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Comment Re:So it has come to this (Score 5, Insightful) 531

Are you asking for evidence of donation or of the ACLU doing far more good than the NRA? Both seem to be odd questions.

The NRA claims that protecting gun ownership protects civil rights by empowering the individual to defend themselves against the government (we'll ignore, for a moment that nothing could be further from the truth, and everyone in this nation, armed or not is a heartbeat away from a smart bomb at their breakfast table, or that you can be financially and socially ruined without ever having the opportunity to shoot back). Let's take the NRA's claim at face value and assume that they are 100% correct.

They still only defend the status quo. Having a gun doesn't undo the erosion of rights due to the corrosive influence of the re-election cycle in Washington. The ACLU seeks to actively move the line of civil rights back to where it started, and hopefully even a bit further through the courts and activism.

Now, the ACLU and the NRA happen to disagree over the interpretation of the 2nd amendment (FWIW, I think that was the stupidest call the ACLU ever made) but even when they disagree they're still nominally working toward the same goal (the ACLU isn't trying to prop up the gun industry, but I'm talking about implied goals, here), so it's pretty easy to judge which of them objectively makes the most progress...

Comment Re:It's the same for Blizzard. (Score 1) 386

Steam might play in offline mode. More often than not this is not the case

I've never had a problem, but then I have been using Steam heavily only for the last few months.

What I can say is that Steam isn't DRM anymore. Yes, that's one function that they serve, but Google isn't search anymore either. Successful businesses build on what they start with and go far beyond it. Steam is doing just that (well, Valve).

Just being able to install games on every platform that they support, not just the one that I bought is a huge win, but add to that the universal access to saved games (in games that support it, of course) and the upcoming Linux-based console... they're no more a DRM company than any other gaming platform. They're a gaming service provider.

Comment Re:Fond Memories (Score 4, Informative) 464

I never knew anyone who regularly made the distinction between "line printer" and "dot matrix printer" when talking about "line printer ASCII art". Sure, line printers were their own thing, but when used as an adjective, it was always synonymous with DMP. Now get off my lawn, or I'll rant about how ttys are actual teletype machines, and not just a damned serial port!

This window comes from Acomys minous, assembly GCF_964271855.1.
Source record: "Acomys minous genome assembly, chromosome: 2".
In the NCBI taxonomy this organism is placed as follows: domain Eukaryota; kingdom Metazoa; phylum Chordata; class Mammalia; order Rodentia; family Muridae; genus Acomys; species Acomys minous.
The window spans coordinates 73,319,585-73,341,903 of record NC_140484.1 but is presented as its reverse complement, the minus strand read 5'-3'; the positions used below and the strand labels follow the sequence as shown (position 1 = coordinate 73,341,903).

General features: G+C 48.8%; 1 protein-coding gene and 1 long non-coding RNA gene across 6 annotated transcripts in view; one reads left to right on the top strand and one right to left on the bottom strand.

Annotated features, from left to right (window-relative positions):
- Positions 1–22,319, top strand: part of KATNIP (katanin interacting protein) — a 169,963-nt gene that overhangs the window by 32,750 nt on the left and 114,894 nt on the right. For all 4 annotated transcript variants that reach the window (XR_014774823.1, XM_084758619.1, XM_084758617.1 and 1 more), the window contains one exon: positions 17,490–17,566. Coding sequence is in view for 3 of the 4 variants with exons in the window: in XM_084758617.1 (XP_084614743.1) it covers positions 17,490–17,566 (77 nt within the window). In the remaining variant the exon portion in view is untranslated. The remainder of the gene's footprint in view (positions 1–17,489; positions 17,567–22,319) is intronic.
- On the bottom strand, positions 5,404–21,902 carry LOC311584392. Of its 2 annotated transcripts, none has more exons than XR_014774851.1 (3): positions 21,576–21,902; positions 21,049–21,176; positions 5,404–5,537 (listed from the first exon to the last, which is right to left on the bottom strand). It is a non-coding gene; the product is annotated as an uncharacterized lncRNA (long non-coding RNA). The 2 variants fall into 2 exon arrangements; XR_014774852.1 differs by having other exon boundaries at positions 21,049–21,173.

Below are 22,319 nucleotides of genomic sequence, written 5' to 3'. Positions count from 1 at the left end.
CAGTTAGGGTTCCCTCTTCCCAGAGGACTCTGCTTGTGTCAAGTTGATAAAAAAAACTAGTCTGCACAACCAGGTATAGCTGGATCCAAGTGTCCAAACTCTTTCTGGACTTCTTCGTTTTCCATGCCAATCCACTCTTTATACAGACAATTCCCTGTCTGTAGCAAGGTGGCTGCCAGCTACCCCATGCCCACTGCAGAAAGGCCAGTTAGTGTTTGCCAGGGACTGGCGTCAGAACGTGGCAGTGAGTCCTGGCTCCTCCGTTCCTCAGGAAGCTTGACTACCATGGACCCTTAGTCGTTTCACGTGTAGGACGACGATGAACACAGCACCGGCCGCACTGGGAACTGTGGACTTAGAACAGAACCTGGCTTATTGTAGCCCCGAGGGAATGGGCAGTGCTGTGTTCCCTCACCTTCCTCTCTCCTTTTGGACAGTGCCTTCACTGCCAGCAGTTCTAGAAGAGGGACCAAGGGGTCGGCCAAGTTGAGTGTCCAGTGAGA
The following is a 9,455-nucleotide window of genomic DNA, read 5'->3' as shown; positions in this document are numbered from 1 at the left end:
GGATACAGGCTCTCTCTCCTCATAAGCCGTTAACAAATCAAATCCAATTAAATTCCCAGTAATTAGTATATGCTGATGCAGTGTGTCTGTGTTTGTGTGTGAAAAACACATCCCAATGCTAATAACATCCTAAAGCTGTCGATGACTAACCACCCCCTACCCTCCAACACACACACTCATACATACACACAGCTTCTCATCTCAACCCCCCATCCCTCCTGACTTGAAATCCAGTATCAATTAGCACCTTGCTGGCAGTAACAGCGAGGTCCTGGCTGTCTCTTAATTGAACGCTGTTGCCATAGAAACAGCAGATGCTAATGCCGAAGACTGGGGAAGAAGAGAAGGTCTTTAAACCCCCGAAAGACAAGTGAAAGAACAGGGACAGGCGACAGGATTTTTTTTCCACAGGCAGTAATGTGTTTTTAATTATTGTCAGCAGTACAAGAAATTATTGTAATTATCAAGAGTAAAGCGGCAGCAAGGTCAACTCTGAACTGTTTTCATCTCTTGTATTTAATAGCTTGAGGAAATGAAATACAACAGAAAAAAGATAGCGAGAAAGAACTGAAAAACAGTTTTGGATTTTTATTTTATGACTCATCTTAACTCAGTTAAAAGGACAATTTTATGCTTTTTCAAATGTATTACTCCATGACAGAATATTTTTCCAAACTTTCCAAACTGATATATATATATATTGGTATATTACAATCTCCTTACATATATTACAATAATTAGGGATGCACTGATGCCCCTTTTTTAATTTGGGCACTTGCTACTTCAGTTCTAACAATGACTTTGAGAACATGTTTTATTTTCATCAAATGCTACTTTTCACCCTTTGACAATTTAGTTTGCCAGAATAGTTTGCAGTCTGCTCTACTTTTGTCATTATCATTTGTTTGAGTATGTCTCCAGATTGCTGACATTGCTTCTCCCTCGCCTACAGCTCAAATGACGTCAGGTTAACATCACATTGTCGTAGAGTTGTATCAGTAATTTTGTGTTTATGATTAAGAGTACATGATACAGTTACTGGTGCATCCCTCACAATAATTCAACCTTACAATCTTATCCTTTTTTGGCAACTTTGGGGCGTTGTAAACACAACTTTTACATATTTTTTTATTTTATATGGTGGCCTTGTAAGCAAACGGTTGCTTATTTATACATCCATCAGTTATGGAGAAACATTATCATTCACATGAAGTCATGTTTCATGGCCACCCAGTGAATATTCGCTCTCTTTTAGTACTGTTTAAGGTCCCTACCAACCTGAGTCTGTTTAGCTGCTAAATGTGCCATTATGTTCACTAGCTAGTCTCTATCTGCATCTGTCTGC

Comment Re:The answer is simple.... (Score 5, Interesting) 630

"yes, but those were all hobby projects, not actual industrial experience, we can't accept that"

That's why I created a "company" and registered a domain. I credit all my "hobby" work to that company. It at least gets you past the HR idiots and then you can explain things better to an interviewer. I don't "use Linux at home", I build HA web clusters for fun.

Comment Suggested solution (Score 1) 314

A long time ago, I proposed a solution, but no one listens to me. My take is that there are three problems: 1) copyright term is so long that the intended benefit to the commons is rendered moot 2) different types of work (such as software and books) and even different works within a single medium have radically different periods over which they reap the rewards for their creators 3) copyright holders aren't artists and artists are largely screwed over by the copyright holders.

Any plan that solves for those three problems will bring a world of benefit.

Comment What you don't understand (Score 1) 250

Most lay-people don't understand that the requirements for new patents have changed. It used to be that patents had to be innovative. Not so, any longer. They now need to abuse the patent system in innovative ways. Also, you are required to cite prior art in the form of a haiku, making citing specific patent numbers quite difficult.

Comment Re:I wonder... (Score 1) 298

The marketing department needs to get on that. For right now, unstickyable object vs. sticks-to-anything tape just doesn't have the cachet that unmovable object vs. the unstoppable force does, but with the proper market penetration, we think we can capture a good chunk of mindshare within 8-10 years.

It's "slick vs. stick." It'll be what every kid wants for Christmas.

We're here to give you a computer, not a religion. - attributed to Bob Pariseau, at the introduction of the Amiga